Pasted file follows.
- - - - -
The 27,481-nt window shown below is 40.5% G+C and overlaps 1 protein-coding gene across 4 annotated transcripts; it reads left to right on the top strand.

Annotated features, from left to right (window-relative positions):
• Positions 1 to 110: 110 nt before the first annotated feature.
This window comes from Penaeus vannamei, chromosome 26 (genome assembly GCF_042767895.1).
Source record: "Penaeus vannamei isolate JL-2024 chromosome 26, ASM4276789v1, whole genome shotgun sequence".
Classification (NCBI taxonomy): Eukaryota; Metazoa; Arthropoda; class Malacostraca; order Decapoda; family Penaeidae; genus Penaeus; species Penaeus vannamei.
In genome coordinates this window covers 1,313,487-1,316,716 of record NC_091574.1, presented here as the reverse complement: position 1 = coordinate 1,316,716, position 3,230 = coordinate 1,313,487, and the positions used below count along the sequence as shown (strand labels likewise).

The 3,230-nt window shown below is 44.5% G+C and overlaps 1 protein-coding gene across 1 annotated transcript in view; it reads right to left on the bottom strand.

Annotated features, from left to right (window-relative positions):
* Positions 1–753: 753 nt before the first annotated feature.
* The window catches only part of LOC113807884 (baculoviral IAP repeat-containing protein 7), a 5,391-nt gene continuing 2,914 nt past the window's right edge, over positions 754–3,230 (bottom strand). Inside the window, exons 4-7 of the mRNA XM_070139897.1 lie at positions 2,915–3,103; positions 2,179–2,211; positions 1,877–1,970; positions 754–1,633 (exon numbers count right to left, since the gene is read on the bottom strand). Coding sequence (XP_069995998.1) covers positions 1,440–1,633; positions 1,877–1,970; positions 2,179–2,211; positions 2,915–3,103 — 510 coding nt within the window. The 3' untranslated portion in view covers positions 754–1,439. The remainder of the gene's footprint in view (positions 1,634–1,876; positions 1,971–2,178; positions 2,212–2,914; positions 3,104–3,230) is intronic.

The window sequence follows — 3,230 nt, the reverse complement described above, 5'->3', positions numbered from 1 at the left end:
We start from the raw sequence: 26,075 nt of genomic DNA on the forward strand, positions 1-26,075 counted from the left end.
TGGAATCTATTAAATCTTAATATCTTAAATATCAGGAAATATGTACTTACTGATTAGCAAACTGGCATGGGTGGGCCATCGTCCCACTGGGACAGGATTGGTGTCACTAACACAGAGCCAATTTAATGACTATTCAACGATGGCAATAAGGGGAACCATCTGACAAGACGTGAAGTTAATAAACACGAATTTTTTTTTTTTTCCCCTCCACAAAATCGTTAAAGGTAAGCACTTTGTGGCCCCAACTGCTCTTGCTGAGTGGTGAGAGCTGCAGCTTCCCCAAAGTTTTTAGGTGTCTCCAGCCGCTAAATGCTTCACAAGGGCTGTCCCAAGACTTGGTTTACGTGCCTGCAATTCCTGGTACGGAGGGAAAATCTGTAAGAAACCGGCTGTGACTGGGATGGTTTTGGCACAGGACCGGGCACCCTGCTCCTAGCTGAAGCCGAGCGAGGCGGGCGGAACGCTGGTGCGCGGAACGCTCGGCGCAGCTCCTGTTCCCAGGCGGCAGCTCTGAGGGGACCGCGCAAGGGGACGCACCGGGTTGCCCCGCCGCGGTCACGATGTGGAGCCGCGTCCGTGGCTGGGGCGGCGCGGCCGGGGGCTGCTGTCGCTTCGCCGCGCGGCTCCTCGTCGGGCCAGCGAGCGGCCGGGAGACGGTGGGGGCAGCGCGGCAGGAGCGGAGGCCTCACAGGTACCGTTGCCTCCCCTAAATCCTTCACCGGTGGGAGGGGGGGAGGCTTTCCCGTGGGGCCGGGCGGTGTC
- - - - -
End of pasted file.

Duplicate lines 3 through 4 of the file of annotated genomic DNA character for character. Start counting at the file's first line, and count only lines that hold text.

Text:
• Positions 1 to 110: 110 nt before the first annotated feature.
This window comes from Penaeus vannamei, chromosome 26 (genome assembly GCF_042767895.1).